AI: Do we really “get it”?

April 13, 2023 in Product design

Unless you've been living under a rock for the past few months, you've likely heard the term AI over and over again. In fact, it seems there's a new AI tool everyday promising to revolutionize our lives — or to take our jobs. People like Elon Musk and Steve Wozniak are now calling for a halt in the development of new AI tools as they fear AI is evolving too fast. Being the contradiction he often is, Elon still believes that Tesla should be able to incorporate AI-powered features into its cars. 🤷‍♂️ 

Italy has recently banned the usage of ChatGPT due to concerns about potential misuse and Germany may be next to follow. While I’m not sure this is the right way to deal with technological advances like AI, considering things like the Steve Jobs voice demo, it’s hard to argue that there aren’t dangers ahead.

From a designer's perspective, AI is expected to perform many task we used to labor over. Writing copy, creating images based on our prompts, and even creating a fully functioning website are just on the horizon.

However, there's also no denying that AI will have a huge impact on our lives and our relationship with the technology we use. That said, I'm not convinced that AI will take our jobs and make us feel worthless. In the book "Four Thousand Weeks", the author discusses how when washing machines, dishwashers, and vacuums became common in households, housewives (sigh) would have more free time since their chores were now more efficient. However, a few years later, that leisure time disappeared. Why? Because our idea of what constituted a clean house or well-ironed shirts had shifted. Houses were supposed to be cleaner, shirts better ironed, and dishes even shinier.

Similar to the 1960s housewives, we expect AI to take on the mundane parts of our work and increase our efficiency. However, I believe we are overlooking a crucial aspect of what these tedious tasks entail.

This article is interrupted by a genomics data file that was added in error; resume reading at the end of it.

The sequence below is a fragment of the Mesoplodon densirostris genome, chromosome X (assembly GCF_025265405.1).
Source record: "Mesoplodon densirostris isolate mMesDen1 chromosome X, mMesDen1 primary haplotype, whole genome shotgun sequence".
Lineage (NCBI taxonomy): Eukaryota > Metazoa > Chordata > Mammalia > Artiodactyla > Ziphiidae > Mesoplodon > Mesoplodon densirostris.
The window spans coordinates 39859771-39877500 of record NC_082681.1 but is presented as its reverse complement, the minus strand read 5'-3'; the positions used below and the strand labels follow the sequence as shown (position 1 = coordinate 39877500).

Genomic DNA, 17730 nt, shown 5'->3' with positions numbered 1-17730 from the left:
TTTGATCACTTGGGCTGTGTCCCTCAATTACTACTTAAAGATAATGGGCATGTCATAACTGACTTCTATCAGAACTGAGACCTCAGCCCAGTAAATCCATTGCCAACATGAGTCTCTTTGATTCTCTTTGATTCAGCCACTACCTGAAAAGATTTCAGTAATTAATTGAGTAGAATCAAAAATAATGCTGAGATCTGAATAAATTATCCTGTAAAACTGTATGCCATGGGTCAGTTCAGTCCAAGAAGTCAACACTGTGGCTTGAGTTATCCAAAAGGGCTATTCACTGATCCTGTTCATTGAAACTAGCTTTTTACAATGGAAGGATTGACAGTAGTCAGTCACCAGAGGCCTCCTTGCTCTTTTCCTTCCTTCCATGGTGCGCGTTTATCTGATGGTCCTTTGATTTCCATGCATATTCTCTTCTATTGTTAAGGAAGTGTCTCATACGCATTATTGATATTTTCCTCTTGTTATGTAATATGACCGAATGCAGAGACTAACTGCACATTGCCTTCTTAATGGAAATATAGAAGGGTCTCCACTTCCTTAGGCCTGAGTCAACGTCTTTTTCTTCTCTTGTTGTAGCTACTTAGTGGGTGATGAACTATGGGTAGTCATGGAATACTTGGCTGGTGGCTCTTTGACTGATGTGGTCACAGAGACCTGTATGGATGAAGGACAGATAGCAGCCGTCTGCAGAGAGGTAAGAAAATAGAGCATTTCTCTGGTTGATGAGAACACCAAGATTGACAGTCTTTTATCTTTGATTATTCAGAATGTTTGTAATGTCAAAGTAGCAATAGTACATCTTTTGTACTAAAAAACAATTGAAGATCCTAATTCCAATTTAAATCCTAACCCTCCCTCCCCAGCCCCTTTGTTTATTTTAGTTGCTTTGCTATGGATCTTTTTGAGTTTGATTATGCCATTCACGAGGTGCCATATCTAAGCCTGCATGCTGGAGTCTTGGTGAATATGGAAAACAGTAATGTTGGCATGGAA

Why write an essay when you can type a few words and have AI generate one for you? Why write an email when AI can auto-respond for you with all the typical pleasantries and talking-points?

While AI doing these things for you is likely to happen, it’s not necessarily a good thing. Even when these tools exist, they are not a replacement for writing.

Writing is the process by which you realize that you do not understand what you are talking about. Importantly, writing is also the process by which you figure it out.Why write

Whether it's writing or designing, cooking or cleaning, there are aspects of our work that can be defined as tedious. Like with a workout, it's doing the hard, repetitive work now in order to achieve better results later. It's probably a cultural “sign of the times” that whatever ease we can have now is worth more than the benefit later. It seems like we haven't improved since the famous marshmallow experiment.

Rick Rubin highlights something else, that our work is not just the final product, but the energy contained in the work. Our work is our intentions and our (failed and succeeded) experiments;

Our thoughts, feelings, processes, and unconscious beliefs have an energy that is hidden in the work. This unseen, unmeasurable force gives each piece its magnetism. A completed project is only made up of our intention and our experiments around it. Remove intention and all that's left is the ornamental shell.

Though the artist may have a number of goals and motivations, there is only one intention. This is the grand gesture of the work.The Creative Act by Rick Rubin

What does all of this mean?

Undoubtedly, AI will significantly transform our jobs, society, and relationships with technology. As the saying goes, "writing is the process by which you realize that you do not understand what you are talking about," and it's clear to me that I lack a deep understanding of AI. Right now, the internet seems to be full of self-proclaimed AI experts, but I doubt we’re at a point where we can accurately predict the changes that may occur.

I'm not afraid of the changes AI will bring. I don't know what they are yet. I'm also not yet inspired and amazed by the possibilities of AI because I can't wrap my head around them either. I know people like Salma Aboukar will influence what product photography means. Imagine having the ability to update product photography on the fly or personalize it for each individual visitor with very little friction through AI. Simply put… until I gain more knowledge, I'll continue to follow people like Linus in order to explore what I don't know or understand.

It’s honest, authentic, and accessible.

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